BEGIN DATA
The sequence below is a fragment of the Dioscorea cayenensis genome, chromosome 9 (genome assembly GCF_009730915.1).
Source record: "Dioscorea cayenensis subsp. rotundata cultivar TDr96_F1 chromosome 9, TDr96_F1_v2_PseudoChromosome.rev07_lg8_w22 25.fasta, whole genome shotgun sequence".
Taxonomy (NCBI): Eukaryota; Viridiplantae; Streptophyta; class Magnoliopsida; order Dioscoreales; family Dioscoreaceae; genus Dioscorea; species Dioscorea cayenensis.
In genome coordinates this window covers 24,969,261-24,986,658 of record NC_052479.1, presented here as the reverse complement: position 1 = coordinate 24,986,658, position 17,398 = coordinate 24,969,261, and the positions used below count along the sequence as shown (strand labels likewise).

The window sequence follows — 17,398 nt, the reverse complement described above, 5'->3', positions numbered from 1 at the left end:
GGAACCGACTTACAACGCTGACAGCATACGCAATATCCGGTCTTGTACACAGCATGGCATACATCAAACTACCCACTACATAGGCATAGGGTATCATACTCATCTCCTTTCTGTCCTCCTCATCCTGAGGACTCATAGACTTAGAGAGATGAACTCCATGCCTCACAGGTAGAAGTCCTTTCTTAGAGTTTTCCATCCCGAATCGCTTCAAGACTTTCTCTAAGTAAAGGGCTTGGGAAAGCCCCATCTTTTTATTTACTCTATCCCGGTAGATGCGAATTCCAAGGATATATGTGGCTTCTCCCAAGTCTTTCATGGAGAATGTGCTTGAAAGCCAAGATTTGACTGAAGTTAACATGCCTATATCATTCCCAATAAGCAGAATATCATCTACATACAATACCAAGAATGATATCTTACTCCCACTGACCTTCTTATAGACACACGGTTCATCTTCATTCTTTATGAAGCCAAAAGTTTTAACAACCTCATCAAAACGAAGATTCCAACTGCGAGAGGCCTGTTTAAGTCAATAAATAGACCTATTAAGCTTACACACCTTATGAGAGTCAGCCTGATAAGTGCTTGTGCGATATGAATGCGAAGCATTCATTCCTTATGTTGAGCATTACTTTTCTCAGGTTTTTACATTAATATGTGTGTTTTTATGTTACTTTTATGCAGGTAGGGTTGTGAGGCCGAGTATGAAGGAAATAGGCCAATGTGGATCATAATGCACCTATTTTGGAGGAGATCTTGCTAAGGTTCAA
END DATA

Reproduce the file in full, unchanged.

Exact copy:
The sequence below is a fragment of the Dioscorea cayenensis genome, chromosome 9 (genome assembly GCF_009730915.1).
Source record: "Dioscorea cayenensis subsp. rotundata cultivar TDr96_F1 chromosome 9, TDr96_F1_v2_PseudoChromosome.rev07_lg8_w22 25.fasta, whole genome shotgun sequence".
Taxonomy (NCBI): Eukaryota; Viridiplantae; Streptophyta; class Magnoliopsida; order Dioscoreales; family Dioscoreaceae; genus Dioscorea; species Dioscorea cayenensis.
In genome coordinates this window covers 24,969,261-24,986,658 of record NC_052479.1, presented here as the reverse complement: position 1 = coordinate 24,986,658, position 17,398 = coordinate 24,969,261, and the positions used below count along the sequence as shown (strand labels likewise).

The window sequence follows — 17,398 nt, the reverse complement described above, 5'->3', positions numbered from 1 at the left end:
GGAACCGACTTACAACGCTGACAGCATACGCAATATCCGGTCTTGTACACAGCATGGCATACATCAAACTACCCACTACATAGGCATAGGGTATCATACTCATCTCCTTTCTGTCCTCCTCATCCTGAGGACTCATAGACTTAGAGAGATGAACTCCATGCCTCACAGGTAGAAGTCCTTTCTTAGAGTTTTCCATCCCGAATCGCTTCAAGACTTTCTCTAAGTAAAGGGCTTGGGAAAGCCCCATCTTTTTATTTACTCTATCCCGGTAGATGCGAATTCCAAGGATATATGTGGCTTCTCCCAAGTCTTTCATGGAGAATGTGCTTGAAAGCCAAGATTTGACTGAAGTTAACATGCCTATATCATTCCCAATAAGCAGAATATCATCTACATACAATACCAAGAATGATATCTTACTCCCACTGACCTTCTTATAGACACACGGTTCATCTTCATTCTTTATGAAGCCAAAAGTTTTAACAACCTCATCAAAACGAAGATTCCAACTGCGAGAGGCCTGTTTAAGTCAATAAATAGACCTATTAAGCTTACACACCTTATGAGAGTCAGCCTGATAAGTGCTTGTGCGATATGAATGCGAAGCATTCATTCCTTATGTTGAGCATTACTTTTCTCAGGTTTTTACATTAATATGTGTGTTTTTATGTTACTTTTATGCAGGTAGGGTTGTGAGGCCGAGTATGAAGGAAATAGGCCAATGTGGATCATAATGCACCTATTTTGGAGGAGATCTTGCTAAGGTTCAA